It is not a trip to Argentina without experiencing Tango. It is the national dance and an amazing experience to watch.
Tango originated and was popularized in the lower-class barrios of Buenos Aires and Montevide in the 1890s, packed with European immigrants, primarily Italians. A partner dance, it has influences from European and African culture, and the music is from a fusion of various forms of music in Europe.*
We were lucky enough to experience tango several different times during our trip. The first time was in a restaurant in the Centro barrio called Suipacha Almacen. The restaurant is famous for having regular tango shows and live music, but we didn’t know that when we entered. We went in for the promotion menu and the generous exchange rate. Sadly the food was not up to Argentinian standards, but the entertainment was really good. An accordion player started, enchanting my daughter who could not get enough the music. Then the dancers came out and showed us why tango is such a passionate and sensual dance form.
Several days later we made a trip to La Boca, the touristy district in the south of the city. Known for its brightly colored buildings and cafes with street performances, we went specifically to see tango dancing on the street. We were not disappointed. The first cafe where we spent the most time had a couple doing formal tango, the tango you are used to seeing depicted in the movies. Here the couple was expertly coordinated, moving as one unit in a slow sensual dance. But we also observed milonga tango (social tango performed by common folks) more typical of the plains region of the country, with lots of fast movements, stomping and teasing.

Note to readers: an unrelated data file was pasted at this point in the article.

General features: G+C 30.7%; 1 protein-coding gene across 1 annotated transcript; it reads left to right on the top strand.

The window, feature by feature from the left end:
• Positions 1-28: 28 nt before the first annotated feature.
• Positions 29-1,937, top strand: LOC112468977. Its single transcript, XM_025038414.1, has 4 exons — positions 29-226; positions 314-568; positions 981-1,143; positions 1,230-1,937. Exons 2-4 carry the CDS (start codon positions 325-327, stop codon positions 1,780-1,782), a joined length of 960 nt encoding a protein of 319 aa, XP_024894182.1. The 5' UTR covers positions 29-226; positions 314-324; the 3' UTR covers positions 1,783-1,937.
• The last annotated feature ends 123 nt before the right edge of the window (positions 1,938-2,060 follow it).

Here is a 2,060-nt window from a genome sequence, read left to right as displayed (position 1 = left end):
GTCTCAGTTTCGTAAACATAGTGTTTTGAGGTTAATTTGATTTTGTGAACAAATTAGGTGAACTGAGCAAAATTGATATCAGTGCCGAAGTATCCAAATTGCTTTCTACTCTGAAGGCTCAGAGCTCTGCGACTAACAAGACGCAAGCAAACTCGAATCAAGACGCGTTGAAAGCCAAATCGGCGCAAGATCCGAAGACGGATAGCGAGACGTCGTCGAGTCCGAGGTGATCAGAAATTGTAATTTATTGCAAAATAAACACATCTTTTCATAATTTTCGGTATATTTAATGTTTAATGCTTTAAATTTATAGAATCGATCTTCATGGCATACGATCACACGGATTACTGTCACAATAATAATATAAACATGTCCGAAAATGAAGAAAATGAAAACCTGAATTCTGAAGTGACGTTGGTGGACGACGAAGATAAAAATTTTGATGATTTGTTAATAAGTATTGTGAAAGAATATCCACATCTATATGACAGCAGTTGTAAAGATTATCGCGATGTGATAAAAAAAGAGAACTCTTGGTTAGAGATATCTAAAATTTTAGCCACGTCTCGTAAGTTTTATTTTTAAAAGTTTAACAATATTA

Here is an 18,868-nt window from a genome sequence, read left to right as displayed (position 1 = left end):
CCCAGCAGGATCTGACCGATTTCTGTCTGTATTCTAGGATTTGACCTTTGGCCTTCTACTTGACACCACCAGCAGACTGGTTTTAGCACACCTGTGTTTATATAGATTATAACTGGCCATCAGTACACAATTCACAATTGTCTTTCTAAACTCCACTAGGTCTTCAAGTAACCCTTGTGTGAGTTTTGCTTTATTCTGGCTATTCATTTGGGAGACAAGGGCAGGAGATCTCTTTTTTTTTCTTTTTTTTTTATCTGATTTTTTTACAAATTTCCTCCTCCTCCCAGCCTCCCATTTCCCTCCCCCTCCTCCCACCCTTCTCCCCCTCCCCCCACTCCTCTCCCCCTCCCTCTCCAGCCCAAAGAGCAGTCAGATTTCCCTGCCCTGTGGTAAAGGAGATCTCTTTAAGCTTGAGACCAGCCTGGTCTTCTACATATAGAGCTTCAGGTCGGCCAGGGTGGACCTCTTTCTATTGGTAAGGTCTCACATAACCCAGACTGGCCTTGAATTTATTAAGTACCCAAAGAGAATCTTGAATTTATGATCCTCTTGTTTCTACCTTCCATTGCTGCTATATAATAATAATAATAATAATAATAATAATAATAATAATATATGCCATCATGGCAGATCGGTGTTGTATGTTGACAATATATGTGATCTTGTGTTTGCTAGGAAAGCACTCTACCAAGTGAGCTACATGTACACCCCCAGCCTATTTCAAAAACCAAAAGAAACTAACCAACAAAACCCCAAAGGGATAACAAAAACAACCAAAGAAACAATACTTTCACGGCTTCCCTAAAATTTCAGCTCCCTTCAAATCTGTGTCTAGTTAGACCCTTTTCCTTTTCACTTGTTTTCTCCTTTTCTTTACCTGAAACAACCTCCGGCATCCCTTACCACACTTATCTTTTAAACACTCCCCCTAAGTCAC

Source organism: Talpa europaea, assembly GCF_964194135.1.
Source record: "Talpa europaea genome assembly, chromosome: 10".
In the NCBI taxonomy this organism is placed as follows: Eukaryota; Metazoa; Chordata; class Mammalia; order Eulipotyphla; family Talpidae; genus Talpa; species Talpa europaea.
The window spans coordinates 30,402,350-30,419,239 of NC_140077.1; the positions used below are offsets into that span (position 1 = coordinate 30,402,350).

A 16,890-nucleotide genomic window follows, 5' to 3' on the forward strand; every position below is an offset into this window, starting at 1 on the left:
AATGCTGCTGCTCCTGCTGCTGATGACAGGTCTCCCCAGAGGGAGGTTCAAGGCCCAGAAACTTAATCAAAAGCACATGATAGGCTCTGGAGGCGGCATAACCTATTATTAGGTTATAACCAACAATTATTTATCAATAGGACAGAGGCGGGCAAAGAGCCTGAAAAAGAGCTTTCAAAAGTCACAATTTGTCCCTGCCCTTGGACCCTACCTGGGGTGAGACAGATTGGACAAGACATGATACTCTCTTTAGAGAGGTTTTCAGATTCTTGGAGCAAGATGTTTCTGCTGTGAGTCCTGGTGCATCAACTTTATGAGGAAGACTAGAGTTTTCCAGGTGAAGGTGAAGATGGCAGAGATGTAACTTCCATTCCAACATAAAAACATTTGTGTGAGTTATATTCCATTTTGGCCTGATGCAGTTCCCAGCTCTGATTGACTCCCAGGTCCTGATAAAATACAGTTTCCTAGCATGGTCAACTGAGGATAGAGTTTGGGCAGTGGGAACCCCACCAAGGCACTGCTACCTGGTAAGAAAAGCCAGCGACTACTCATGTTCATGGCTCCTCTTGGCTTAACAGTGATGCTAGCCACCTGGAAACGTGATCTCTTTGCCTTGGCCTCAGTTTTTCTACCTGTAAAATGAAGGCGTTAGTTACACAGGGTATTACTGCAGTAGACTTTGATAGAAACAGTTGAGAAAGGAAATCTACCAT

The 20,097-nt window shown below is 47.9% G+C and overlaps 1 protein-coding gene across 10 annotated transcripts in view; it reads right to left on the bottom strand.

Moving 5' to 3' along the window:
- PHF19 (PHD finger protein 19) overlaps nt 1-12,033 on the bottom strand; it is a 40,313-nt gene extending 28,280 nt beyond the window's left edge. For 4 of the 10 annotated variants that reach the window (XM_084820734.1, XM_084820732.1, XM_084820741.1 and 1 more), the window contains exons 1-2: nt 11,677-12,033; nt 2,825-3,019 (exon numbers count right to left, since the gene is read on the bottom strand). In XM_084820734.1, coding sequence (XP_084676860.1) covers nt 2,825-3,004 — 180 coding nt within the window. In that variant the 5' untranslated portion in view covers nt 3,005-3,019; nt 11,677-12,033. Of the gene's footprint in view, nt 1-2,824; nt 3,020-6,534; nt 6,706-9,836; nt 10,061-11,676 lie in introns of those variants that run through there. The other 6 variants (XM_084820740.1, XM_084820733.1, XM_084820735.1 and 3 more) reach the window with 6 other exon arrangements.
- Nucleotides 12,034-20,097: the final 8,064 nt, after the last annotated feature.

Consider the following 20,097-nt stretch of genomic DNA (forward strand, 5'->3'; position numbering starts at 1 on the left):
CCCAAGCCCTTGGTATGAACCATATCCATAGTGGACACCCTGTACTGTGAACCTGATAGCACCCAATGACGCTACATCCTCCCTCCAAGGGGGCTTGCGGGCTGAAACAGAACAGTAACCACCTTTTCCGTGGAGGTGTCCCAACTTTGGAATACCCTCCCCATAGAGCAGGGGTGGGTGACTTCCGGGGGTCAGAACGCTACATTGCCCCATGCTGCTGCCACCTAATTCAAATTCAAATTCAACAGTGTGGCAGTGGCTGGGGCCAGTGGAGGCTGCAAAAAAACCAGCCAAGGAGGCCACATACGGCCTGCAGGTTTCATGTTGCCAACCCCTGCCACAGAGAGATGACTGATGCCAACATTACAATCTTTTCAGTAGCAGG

The real treat however was that evening. The apartment owner babysat for the kids and my husband and I went to Teatro Porteña to watch a classic tango performance. At the theater we were treated to a spectacular 1.5 hours of Argentinian big band music, singing, and breathtaking tango performances. Here the dance was almost like a ballet. The dancers were nimble on their feet and incredibly in snyc. The performances included many kinds of tango. There were lots of big group numbers with several pairs dancing with big movements, and even swing like flips. There was also the several slow,sensual dances which told a story and fully displayed why this is called the dance of love. One of the best pieces was a quirky dance where a girl actually played both the male and female part, managing to have each hand and leg do something different than the other. Hard to describe but a must see.
Tango in Argentina is not just a dance, it’s an experience. The music, the motion, it is an immersive experience, filled with all the passion and sensuality you expect of the dance. Several people do a tango lesson while in Argentina to be part of that experience. If you are adventurous, I’d highly suggest it to be a part of the action. But even if you are not adventurous to try your hands at a lesson, please be sure to catch a tango show, it will be an unforgettable experience that embodies the spirit of the people and the country.
*Source: Wikipedia (http://en.wikipedia.org/wiki/Tango)
All photos taken by Atma Photography
3 thoughts on “Tango – The Dance of Love”
Funny I was reminiscing about Argentina this week, too. I was looking through old photos and thinking, there is so much about BA that reminded me of other places like Paris, parts of Spain, California, but the street tango was so unique and so so romantic. I would have posed with him, too.
I love your cheesy tango shot! You look like you know what you’re doing as well!
Love watching the tango but admit I don’t know very much about it. Clearly it comes in a wider variety of forms than I previously realised. Another thing for the list of stuff I want to see 🙂
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